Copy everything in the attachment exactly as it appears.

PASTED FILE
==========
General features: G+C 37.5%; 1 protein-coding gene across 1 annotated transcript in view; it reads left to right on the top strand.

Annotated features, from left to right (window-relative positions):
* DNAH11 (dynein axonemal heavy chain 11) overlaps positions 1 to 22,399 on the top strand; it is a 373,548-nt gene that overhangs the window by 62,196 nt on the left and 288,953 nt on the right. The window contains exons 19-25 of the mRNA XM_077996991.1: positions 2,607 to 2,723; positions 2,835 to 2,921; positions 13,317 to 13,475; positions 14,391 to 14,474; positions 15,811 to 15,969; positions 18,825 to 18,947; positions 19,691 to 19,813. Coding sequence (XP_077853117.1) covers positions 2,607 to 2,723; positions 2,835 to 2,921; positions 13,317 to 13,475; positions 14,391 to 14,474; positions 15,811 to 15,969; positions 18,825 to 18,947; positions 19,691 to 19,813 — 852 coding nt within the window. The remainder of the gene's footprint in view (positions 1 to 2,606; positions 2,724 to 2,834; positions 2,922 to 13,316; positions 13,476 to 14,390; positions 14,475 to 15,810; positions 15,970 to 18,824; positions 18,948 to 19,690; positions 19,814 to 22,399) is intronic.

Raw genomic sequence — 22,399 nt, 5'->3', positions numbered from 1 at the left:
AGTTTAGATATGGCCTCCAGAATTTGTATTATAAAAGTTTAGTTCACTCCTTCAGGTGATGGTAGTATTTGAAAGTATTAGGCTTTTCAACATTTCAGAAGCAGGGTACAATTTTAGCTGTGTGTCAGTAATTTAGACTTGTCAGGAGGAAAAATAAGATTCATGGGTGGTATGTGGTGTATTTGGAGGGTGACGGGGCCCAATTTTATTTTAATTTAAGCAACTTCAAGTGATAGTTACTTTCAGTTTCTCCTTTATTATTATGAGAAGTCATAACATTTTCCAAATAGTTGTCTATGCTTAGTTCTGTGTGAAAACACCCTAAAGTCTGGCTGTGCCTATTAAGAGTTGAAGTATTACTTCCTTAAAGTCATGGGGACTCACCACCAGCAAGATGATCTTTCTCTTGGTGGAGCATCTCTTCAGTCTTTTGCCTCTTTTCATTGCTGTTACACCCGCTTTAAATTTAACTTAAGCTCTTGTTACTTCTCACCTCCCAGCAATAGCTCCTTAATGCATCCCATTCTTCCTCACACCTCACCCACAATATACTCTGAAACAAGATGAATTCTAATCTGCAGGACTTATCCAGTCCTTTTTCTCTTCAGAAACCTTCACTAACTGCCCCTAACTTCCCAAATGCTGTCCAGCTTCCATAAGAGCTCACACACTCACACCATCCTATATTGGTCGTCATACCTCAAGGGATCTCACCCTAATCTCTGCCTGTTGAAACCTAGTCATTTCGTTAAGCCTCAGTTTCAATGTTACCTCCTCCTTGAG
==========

General features: G+C 37.5%; 1 protein-coding gene across 1 annotated transcript in view; it reads left to right on the top strand.

Annotated features, from left to right (window-relative positions):
* DNAH11 (dynein axonemal heavy chain 11) overlaps positions 1 to 22,399 on the top strand; it is a 373,548-nt gene that overhangs the window by 62,196 nt on the left and 288,953 nt on the right. The window contains exons 19-25 of the mRNA XM_077996991.1: positions 2,607 to 2,723; positions 2,835 to 2,921; positions 13,317 to 13,475; positions 14,391 to 14,474; positions 15,811 to 15,969; positions 18,825 to 18,947; positions 19,691 to 19,813. Coding sequence (XP_077853117.1) covers positions 2,607 to 2,723; positions 2,835 to 2,921; positions 13,317 to 13,475; positions 14,391 to 14,474; positions 15,811 to 15,969; positions 18,825 to 18,947; positions 19,691 to 19,813 — 852 coding nt within the window. The remainder of the gene's footprint in view (positions 1 to 2,606; positions 2,724 to 2,834; positions 2,922 to 13,316; positions 13,476 to 14,390; positions 14,475 to 15,810; positions 15,970 to 18,824; positions 18,948 to 19,690; positions 19,814 to 22,399) is intronic.

Raw genomic sequence — 22,399 nt, 5'->3', positions numbered from 1 at the left:
AGTTTAGATATGGCCTCCAGAATTTGTATTATAAAAGTTTAGTTCACTCCTTCAGGTGATGGTAGTATTTGAAAGTATTAGGCTTTTCAACATTTCAGAAGCAGGGTACAATTTTAGCTGTGTGTCAGTAATTTAGACTTGTCAGGAGGAAAAATAAGATTCATGGGTGGTATGTGGTGTATTTGGAGGGTGACGGGGCCCAATTTTATTTTAATTTAAGCAACTTCAAGTGATAGTTACTTTCAGTTTCTCCTTTATTATTATGAGAAGTCATAACATTTTCCAAATAGTTGTCTATGCTTAGTTCTGTGTGAAAACACCCTAAAGTCTGGCTGTGCCTATTAAGAGTTGAAGTATTACTTCCTTAAAGTCATGGGGACTCACCACCAGCAAGATGATCTTTCTCTTGGTGGAGCATCTCTTCAGTCTTTTGCCTCTTTTCATTGCTGTTACACCCGCTTTAAATTTAACTTAAGCTCTTGTTACTTCTCACCTCCCAGCAATAGCTCCTTAATGCATCCCATTCTTCCTCACACCTCACCCACAATATACTCTGAAACAAGATGAATTCTAATCTGCAGGACTTATCCAGTCCTTTTTCTCTTCAGAAACCTTCACTAACTGCCCCTAACTTCCCAAATGCTGTCCAGCTTCCATAAGAGCTCACACACTCACACCATCCTATATTGGTCGTCATACCTCAAGGGATCTCACCCTAATCTCTGCCTGTTGAAACCTAGTCATTTCGTTAAGCCTCAGTTTCAATGTTACCTCCTCCTTGAG